I am not a parent. I should say this straight out, nor do I ever hope to be. Leave that to the professionals, I always say. But I do love certain age groups and teenagers is one of them. They are so challenging. They don't like to talk. They don't trust adults. They are beginning to form into adult-like creatures, and they are both thrilled and terrified at this.
When they come to art classes at camp, they are usually safely protected within their teen-shells. That is when I take out my mallet and chisel and try to chip away.
We start with exercises; draw balance in one minute, imbalance in two, movement in four minutes, stillness in eight. It is also a practice in letting go; after each time period elapses they have to move one chair to the right, so they are seeing the way someone else expressed the theme before. After all four exercises are complete, I give them a demonstration on talking about art, I give them some guidelines, then, I give them the chance to talk. After they have all practiced talking about art, I tell them that I will expect to hear from them about their classmates after lunch, so get busy talking to each other.
Then, I tell them we are going to do an exercise called, "Draw it Like You Mean It." I direct them to go to the storage closet, which is full of really cool stuff, and pick something they really like, and draw it so that it conveys that they really like it. They get 20 minutes. After that, I tell them to pick something out of the closet that they really don't like at all. They have another 20 minutes to draw it so that this feeling is conveyed. I tell them they can change the object in any way in their drawing, just so they convey their emotions.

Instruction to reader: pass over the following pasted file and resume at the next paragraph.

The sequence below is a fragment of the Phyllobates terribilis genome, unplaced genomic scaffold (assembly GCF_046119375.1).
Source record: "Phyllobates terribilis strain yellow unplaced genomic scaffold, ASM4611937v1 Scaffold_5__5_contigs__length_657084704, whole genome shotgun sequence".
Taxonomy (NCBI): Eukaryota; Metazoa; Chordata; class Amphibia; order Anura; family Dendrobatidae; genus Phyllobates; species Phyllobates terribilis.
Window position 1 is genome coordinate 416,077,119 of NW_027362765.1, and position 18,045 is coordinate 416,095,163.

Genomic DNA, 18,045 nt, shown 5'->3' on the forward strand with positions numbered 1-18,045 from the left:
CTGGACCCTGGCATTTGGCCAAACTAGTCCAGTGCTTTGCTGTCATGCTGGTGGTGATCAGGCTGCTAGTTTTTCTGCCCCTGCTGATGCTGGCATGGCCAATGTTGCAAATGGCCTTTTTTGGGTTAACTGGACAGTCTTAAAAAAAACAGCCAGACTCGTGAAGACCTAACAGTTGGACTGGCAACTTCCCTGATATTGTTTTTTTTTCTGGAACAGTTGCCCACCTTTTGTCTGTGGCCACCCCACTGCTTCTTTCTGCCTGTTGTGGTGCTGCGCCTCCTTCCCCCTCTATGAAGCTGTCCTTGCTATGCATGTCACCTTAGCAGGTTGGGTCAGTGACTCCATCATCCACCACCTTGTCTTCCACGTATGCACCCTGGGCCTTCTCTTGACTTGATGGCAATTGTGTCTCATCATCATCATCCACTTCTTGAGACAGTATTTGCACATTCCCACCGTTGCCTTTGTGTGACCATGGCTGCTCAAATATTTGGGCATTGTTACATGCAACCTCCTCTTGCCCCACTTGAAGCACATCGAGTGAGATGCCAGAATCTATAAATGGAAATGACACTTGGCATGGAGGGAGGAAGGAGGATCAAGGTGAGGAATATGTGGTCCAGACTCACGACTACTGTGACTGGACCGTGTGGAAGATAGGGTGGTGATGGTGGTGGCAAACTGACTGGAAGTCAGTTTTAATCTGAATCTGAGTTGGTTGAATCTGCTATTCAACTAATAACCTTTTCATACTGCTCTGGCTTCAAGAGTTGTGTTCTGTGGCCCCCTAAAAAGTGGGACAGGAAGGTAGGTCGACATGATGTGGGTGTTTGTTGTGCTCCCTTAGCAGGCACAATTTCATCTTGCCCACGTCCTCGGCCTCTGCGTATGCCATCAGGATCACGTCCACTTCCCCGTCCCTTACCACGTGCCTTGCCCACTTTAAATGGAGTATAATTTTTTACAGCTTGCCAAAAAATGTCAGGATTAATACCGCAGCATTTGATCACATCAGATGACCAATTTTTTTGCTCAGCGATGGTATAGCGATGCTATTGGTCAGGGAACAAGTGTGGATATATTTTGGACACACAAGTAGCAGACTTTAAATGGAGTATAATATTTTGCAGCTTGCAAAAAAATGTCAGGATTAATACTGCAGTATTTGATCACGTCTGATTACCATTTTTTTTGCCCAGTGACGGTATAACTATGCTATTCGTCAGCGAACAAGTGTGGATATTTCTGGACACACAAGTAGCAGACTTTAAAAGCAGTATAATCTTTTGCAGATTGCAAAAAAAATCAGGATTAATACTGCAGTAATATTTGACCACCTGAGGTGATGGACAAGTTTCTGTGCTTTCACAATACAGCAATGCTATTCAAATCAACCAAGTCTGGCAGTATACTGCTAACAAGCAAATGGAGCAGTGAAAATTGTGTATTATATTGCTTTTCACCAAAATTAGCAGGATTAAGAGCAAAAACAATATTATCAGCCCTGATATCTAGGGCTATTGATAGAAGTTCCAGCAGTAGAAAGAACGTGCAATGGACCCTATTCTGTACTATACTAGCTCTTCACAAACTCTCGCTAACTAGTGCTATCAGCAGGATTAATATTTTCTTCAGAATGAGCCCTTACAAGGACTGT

I explain to them that engagement is the key. That I could have them go through exercises where they are practicing looking and drawing, but the true challenge is to express and convey a feeling with confidence. That if an artist can do that, she can draw almost anything and have it mean something.
Both of the exercises yield great results. There are some funny drawings, some very accurate drawings, and frankly some pretty creepy drawings. I then tell them that the whole point of the exercise is to convey the importance of engagement in art. That while this is a class at summer camp, I will never ask them to do anything easy, and each assignment will not only challenge them to improve their drawing skills, but will challenge them, as well, to put themselves into it. I tell them that in art, the best stuff is the stuff that conveys something confidently. The best stuff is not someone knocking off someone else's style or subject matter, but digging up the stuff that is within them and putting it on the paper. That this is the true practice of art; to convey something that matters to you so that the viewer might also feel that.
We discuss this at length, and eventually, we come to, "what if they don't get what I mean? What if I have gone through all this work to try and convey something, and they get something completely different?" This is of huge concern, I can clearly see this as I look at the faces in the room looking back at me. So I pull out my football analogy. I tell them that they are the quarterback, and their job is to throw the ball down the field. There is nothing they can do once they let that ball go. About two of them get it, so I pull out the Sparkle Pool analogy.